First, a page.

This garage (above) is that of the James A. Culbertson House, designed by G&G and completed in 1913.  It’s of simpler construction than the previous one, but with its latticed sides that add visual interest, it still has a unique quality to it – something we might incorporate into our design.

The Duncan-Irwin House, 1906

The Duncan-Irwin House, 1906

Without question, our favorite G&G house on the tour was the Duncan-Irwin House (above), built in 1906.  We particularly like the look of the main dormer on the front and intend to go with a similar look for our second floor master bedroom addition above the garage.

The Cordelia A. Culbertson House, 1913

Because we’ll have to remove the only window in the upstairs hallway in order to provide access to the proposed new master bedroom, we’ve been exploring other options for providing natural light in the hallway, and we liked the use of the cupola (above) on the Culbertson House as an alternative to traditional windows.

The East-facing elevation of our home

Above is the east-facing side elevation of our home as it looks today.  The house sits on a corner lot, so although the driveway is technically at the back of the house, it still faces the street.  The single story portion in the center of the image is our kitchen, which currently has no 2nd story above it.  This is where we intend to extend the existing 2nd floor bedroom that is above it and to the left on the near side and add a second bathroom above the kitchen on the far side.  The garage will be located where the top of the driveway currently is, with the 2nd floor master suite to be built above the garage and connect to the existing hallway that now terminates above the kitchen.  Here’s a very simplified model of the existing house (below) that I did in Google SkethUp.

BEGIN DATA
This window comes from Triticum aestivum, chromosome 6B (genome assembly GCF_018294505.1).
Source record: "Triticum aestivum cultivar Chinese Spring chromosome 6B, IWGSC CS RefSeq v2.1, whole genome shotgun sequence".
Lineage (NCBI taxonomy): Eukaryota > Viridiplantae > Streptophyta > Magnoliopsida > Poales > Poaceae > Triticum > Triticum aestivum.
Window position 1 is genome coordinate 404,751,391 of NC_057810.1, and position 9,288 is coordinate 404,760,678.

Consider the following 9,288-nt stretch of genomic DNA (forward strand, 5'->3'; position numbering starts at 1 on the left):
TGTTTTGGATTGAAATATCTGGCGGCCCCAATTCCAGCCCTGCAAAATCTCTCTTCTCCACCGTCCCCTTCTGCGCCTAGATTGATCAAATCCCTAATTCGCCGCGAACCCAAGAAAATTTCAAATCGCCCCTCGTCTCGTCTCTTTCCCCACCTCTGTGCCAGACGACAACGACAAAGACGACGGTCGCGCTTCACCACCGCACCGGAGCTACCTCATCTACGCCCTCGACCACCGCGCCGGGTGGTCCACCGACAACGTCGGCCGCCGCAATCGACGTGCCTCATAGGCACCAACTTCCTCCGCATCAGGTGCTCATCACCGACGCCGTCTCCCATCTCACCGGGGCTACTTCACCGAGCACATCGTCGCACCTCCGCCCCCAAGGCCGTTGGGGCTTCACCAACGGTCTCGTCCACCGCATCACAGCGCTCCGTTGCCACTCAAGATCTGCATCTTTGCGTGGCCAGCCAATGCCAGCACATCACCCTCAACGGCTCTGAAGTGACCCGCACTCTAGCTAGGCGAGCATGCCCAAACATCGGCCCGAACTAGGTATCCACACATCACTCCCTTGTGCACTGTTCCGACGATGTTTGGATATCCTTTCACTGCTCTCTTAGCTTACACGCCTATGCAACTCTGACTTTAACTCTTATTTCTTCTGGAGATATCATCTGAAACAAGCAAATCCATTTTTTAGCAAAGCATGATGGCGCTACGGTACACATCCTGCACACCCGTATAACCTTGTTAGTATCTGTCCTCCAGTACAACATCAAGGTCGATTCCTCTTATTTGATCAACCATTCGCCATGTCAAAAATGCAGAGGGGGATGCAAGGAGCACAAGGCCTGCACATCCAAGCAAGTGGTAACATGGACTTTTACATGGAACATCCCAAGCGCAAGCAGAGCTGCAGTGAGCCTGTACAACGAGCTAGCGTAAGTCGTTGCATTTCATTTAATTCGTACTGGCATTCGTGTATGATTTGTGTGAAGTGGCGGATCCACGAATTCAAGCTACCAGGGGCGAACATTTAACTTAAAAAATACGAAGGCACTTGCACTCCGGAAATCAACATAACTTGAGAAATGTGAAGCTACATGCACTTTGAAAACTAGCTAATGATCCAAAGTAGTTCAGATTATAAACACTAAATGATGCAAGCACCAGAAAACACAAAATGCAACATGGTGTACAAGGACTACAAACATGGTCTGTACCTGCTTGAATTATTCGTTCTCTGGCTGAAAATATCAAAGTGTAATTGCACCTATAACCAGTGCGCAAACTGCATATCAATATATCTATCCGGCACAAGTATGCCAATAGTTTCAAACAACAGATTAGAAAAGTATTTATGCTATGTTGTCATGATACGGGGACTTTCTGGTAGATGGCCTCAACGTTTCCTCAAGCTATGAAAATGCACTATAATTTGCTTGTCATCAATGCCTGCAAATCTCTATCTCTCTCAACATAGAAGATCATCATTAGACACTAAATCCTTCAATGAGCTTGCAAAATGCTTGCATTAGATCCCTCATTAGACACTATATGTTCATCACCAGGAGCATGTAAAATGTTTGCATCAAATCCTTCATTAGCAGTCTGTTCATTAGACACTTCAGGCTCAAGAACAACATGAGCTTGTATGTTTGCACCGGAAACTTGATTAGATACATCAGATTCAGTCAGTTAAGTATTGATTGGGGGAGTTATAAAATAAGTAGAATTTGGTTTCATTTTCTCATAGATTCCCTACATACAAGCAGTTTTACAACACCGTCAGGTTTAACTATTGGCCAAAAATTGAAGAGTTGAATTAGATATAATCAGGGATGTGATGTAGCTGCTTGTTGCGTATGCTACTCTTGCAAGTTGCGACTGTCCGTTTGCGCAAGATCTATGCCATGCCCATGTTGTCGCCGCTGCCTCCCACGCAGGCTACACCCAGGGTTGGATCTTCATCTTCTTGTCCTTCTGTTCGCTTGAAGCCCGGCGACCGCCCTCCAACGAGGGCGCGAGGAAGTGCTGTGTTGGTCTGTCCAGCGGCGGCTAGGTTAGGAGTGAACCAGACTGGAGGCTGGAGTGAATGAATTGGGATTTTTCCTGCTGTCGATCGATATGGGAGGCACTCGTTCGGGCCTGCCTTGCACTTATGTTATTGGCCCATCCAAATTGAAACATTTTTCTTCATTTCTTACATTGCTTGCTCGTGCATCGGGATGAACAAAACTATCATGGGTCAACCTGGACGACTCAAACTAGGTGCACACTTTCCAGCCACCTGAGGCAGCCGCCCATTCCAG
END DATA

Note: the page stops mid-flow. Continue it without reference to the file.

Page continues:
Model of the East-facing elevation of the existing house as it looks today

In the model above, I left off the roof over the kitchen because I used this model as the basis for the model below, which is my preliminary design for the exterior of the new addition.  It’s just a bare-bones starting point that we’ll use to fine tune the layout, but it gives a real good idea of the scale of the addition in relation to the existing house, and will help with integrating everything.

Model of the East-facing elevation of our proposed addition

The entire addition will be on the back of the house, so the house won’t look any different when viewed from the front.  But from the side (which also faces the street), it’s quite a change.  You can see that I’ve drawn from several elements we saw on the Greene & Greene home tour: the cupola (inspired by The Gamble House and Culbertson House) is on top, the garage with the master bedroom above it (modeled after the Irwin House), and the breeze-way next to the garage (from the Cole House).

The proposed 2nd floor addition floorplan

Here’s a look at the 2nd floor plan (above), the dotted line through the middle represents the boundary between the existing 2nd floor and the new addition.  We’re still tinkering with design ideas, but this is the basic layout that we’ll go to an architect with.  We still have to figure out what our budget is and our timeline, and that will likely dictate how things progress.  We do anticipate being able to accommodate all of the things we want, even if we have to do it in stages. 

Like I said before, it’s a big project, and while I plan to be as involved as I can with the construction, there are some things (like the new foundation, excavating, and large scale framing) that I can’t do myself and are best left to the pros.  Whatever happens, I’ll be documenting it all right here, so check in often to see how things are going…hope to see you soon!!